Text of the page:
A show opens on a scene of carnage. A severed limb here, a pool of blood there, a voiceover narrating the scene in stark detail. What happened, who did it and why? Or maybe it’s a character study: open on photos and testimonials of a man who is charming and kind. . . or (insert ominous music) is he? It’s not like it matters much – whether it does Date line gore or prestige phenomena, the true crime formula rarely varies: start with questions, end with answers. Mysteries give way to solutions, uncertainty to certainty. The core tenet of this loosely defined genre is that the truth is out there. The job of the true crime doctor is then to discover it.
HBO’s true crime docuseries Burden of proof begins in a different place, with varying and conflicting stories about a missing 15-year-old girl that emphasizes the unreliability of memory. The show ends on the same note, making it diametrically opposed to its true-crime peers: Sometimes there’s no definitive truth, and we have to live with that. Director Cynthia Hill recently referenced Unpleasant Burden of proof as “an ‘anti-crime true crime series’.” And while it sometimes falls back on familiar genre conventions, Hill’s characterization is apt – especially since it was never intended to be a true crime show.
Hill started work Burden of proof in 2016, when mild-mannered Stephen Pandos messaged the Emmy award-winning documentary filmmaker on LinkedIn about his younger sister Jennifer’s disappearance from her bedroom 30 years earlier — but not because he wanted Hill to crack the case. He already knew who did it, everyone knew it: his and Jennifer’s parents, Ron and Margie Pandos. When the case was reopened in 2006, all the evidence pointed to them, but without the original file from 1987 (which had suspiciously disappeared) there simply wasn’t enough for a conviction. After the trail went cold, the case was closed again in 2009, leaving investigators, onlookers, and family alike convinced of Ron and Margie’s guilt, but without the resources to conclusively prove it.
So Burden of proof starts where most true crime shows end: with answers. Hill and her team, the police, the victim’s family and the show’s audience are all united in their belief in the parents’ guilt. This is rare for a true crime series, but less so for a documentary – which at the time Burden of proof used to be. Hill’s curiosity was aroused not as an investigative reporter, but as a documentary filmmaker fascinated by the human impact of violence. But it turns out the only question harder to digest than “how do you live with the heartbreaking but legally unprovable truth that your parents killed your sister?” is the heartbreaking follow-up: “how do you live with the possibility that you could have been all along wrong?”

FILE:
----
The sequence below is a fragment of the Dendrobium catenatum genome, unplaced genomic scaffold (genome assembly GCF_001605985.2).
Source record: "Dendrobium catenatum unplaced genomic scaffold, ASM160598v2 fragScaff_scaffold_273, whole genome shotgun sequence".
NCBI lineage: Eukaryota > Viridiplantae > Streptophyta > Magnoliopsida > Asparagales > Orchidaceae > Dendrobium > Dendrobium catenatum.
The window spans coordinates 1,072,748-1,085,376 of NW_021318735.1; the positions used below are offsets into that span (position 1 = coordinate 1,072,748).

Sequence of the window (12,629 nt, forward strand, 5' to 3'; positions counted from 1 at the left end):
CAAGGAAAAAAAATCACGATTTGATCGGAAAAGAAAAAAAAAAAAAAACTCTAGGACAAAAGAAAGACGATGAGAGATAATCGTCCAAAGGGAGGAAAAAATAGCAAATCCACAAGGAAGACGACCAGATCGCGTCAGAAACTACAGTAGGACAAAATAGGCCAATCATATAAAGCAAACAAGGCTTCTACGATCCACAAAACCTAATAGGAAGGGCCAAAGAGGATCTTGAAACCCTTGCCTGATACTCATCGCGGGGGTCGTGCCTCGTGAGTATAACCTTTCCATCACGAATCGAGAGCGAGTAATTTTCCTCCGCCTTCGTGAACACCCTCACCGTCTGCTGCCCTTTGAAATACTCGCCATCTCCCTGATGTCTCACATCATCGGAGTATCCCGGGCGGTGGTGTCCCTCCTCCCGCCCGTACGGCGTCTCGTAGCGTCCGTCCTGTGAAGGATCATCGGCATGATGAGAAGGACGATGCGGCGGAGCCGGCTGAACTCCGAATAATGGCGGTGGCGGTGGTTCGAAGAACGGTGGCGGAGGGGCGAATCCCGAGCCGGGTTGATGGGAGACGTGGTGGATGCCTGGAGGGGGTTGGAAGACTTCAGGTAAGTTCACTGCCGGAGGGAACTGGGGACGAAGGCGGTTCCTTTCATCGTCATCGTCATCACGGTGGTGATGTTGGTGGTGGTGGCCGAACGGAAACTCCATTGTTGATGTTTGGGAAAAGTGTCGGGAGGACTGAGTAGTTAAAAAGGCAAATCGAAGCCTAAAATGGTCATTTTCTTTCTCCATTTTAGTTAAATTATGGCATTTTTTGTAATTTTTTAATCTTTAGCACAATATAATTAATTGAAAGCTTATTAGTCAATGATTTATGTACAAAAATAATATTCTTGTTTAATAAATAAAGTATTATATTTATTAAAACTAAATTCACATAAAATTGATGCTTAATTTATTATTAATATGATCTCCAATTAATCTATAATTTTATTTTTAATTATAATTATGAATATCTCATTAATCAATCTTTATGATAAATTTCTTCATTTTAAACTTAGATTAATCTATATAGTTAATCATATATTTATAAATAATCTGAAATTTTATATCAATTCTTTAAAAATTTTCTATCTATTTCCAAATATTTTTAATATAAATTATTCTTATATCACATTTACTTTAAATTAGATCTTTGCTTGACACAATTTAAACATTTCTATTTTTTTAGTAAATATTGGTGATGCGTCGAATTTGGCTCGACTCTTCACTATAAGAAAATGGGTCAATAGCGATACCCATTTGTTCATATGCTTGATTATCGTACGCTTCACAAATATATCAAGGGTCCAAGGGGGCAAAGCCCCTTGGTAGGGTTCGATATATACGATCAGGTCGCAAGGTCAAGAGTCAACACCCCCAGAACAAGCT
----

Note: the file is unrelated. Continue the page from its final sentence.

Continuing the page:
There are twists and surprises everywhere, but the biggest twist comes halfway through. Three years into a seven-year filming process, with one phone call and no prior warning, the basics of the show are undone. Everyone on screen and off can only watch as the truth that defined not only Cynthia Hill’s show, but Stephen Pandos’ entire life begins to unravel. Most true crime twists are overwhelming, breath-taking; this is visceral in another way, a deep gnawing discomfort in the gut, almost paralyzing in its severity. Burden of proof doesn’t deal in classic shock value, but a different kind of horror: the maddeningly slow experience of watching your entire world come crashing down in real time.
It’s impossible not to get behind Stephen, the sad-eyed protagonist with a wealth of patience, determination and kindness. He’s sympathetic all the way through, but as the series continues its slow march, Hill’s compassionate direction allows this sympathy to evolve into an almost unbearable empathy. The show has no real enemy, no antagonist or mastermind. There’s just a guy doing his best, a sister whose truth may never be told, and the excruciatingly slow grind of the bureaucratic process (the series’ closest thing to a villain). The justice system fails Stephen over and over again – evidence is lost, suspicions are treated as objective truth, and in one of the most excruciating moments we see an investigator admit that they should indeed have told Stephen some piece of life-information years earlier modify. The toll their prolonged silence takes on Stephen is palpable and painful – important relationships ruined beyond repair because of a firm belief, a truth, now questioned.
Burden of proof does not end with truth or evidence or notions of justice served. What it does end with is the possibility of a closureless solution. The guiding logic of most true crime shows — that there’s always a truth to discover and that intrepid investigators don’t stop until they find it — makes for satisfying television. But not every crime finds its criminal behind bars or sees justice done; in fact, most don’t. So for real people—as opposed to journalists and showrunners watching from the outside—the genre’s truth-or-failure mentality is not only impossible, it’s unsustainable. In the end, Stephen says it himself: “I know everyone wants that perfect ending, right? … But life is not perfect. At the end of the day we are where we are. That is… not knowing.” Justice may not be done, but that doesn’t mean there can’t be peace. Sometimes the best thing to do is turn off the camera, turn away and begin the slow, terrifying process of being free.